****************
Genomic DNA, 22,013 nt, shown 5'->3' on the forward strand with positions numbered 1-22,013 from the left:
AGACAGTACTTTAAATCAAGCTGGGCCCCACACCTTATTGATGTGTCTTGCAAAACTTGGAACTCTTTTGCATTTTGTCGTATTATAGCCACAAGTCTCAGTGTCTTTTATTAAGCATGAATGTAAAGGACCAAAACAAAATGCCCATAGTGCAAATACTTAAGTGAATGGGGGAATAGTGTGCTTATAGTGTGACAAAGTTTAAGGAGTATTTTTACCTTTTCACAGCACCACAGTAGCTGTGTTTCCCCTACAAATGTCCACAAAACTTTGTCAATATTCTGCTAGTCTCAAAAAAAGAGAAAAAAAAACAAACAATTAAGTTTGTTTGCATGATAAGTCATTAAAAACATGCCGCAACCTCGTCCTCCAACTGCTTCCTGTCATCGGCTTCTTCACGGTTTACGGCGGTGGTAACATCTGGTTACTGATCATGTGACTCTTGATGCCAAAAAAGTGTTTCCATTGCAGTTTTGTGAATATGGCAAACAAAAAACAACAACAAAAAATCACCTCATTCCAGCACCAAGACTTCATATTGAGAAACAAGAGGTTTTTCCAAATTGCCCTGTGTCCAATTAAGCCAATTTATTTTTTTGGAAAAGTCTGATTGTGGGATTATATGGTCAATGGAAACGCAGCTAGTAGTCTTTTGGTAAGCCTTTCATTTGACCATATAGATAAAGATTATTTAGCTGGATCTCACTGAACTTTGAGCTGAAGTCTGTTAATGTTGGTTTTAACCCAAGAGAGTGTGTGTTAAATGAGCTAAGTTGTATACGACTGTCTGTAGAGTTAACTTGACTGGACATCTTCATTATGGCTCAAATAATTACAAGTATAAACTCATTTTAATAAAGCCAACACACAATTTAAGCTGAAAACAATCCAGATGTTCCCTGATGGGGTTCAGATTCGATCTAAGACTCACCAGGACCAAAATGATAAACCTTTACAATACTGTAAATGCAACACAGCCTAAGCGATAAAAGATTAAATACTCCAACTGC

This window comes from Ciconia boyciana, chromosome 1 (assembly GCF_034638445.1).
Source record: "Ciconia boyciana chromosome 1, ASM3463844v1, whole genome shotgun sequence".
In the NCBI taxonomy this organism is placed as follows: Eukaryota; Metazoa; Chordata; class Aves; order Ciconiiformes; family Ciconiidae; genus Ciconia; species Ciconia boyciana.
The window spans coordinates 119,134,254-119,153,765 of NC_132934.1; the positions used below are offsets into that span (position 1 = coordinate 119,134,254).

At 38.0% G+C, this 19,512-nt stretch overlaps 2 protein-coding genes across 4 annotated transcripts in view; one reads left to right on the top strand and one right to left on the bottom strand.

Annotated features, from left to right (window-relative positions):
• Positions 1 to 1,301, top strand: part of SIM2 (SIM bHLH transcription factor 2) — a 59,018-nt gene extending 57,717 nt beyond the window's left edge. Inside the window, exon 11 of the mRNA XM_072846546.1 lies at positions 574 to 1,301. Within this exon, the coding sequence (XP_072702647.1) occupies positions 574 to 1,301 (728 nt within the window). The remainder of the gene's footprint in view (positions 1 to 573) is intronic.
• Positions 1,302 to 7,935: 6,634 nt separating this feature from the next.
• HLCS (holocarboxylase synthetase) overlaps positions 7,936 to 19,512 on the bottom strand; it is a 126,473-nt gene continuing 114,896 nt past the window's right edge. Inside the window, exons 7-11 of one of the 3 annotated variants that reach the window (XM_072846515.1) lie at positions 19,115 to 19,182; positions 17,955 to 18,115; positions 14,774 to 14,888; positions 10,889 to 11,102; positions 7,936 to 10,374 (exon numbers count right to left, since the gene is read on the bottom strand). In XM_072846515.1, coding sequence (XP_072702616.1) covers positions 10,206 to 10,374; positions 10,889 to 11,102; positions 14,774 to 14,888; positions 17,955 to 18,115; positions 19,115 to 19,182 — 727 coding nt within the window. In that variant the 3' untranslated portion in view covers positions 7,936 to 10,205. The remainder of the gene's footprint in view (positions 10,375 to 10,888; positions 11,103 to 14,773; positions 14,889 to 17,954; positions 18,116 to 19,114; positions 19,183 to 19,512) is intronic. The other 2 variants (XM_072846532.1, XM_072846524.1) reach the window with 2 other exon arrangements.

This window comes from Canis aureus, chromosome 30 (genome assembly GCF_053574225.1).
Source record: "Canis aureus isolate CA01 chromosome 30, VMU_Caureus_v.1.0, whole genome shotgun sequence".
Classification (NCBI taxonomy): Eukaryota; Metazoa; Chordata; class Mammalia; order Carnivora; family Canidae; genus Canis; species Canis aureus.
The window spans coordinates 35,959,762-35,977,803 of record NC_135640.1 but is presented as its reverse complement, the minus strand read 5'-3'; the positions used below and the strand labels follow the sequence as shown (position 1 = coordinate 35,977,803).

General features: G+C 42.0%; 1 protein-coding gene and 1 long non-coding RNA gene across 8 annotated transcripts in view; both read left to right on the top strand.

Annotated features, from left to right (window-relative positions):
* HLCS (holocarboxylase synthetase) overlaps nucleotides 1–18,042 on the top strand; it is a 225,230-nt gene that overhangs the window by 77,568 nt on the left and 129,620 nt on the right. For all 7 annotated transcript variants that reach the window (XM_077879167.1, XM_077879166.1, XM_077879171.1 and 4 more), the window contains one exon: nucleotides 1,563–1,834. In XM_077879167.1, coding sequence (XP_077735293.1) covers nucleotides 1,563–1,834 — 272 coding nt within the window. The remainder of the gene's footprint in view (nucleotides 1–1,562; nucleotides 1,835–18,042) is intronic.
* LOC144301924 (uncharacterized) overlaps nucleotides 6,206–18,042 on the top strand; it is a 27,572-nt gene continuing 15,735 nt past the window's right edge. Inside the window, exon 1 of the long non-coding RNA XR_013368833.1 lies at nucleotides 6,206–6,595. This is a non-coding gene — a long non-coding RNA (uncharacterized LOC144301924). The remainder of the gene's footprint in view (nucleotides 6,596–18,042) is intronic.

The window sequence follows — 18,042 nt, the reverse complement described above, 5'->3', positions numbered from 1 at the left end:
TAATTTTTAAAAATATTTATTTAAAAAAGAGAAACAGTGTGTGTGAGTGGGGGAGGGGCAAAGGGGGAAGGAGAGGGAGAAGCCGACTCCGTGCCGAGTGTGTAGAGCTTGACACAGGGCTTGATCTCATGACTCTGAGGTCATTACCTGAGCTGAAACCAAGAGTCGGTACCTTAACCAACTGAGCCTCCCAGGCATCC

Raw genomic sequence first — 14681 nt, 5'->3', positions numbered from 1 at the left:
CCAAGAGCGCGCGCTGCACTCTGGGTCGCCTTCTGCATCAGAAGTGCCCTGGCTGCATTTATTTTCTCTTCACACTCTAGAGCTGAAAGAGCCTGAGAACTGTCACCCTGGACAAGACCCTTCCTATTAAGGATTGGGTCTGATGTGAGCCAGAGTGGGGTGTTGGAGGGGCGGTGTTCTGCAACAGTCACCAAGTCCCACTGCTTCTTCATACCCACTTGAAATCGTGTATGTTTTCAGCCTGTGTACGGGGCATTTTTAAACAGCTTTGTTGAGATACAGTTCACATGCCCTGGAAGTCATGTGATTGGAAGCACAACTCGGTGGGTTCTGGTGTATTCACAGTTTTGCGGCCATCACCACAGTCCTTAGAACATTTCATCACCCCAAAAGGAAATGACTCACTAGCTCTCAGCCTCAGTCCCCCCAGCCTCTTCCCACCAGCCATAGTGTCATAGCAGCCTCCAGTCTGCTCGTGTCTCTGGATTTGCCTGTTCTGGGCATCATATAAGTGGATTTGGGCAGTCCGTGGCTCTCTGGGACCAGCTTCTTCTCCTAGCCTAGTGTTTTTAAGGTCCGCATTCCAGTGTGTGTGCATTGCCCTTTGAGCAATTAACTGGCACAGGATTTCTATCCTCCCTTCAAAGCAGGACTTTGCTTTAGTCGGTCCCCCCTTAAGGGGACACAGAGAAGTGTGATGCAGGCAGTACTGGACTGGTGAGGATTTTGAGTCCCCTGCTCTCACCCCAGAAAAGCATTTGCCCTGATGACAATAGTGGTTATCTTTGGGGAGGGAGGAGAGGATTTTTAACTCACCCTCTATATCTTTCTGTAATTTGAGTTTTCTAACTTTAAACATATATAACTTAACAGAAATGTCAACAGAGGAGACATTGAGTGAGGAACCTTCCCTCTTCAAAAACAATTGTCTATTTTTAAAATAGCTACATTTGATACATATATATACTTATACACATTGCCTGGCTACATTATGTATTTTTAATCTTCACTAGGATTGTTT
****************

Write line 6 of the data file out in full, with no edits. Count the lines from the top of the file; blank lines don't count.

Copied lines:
The window spans coordinates 119,134,254-119,153,765 of NC_132934.1; the positions used below are offsets into that span (position 1 = coordinate 119,134,254).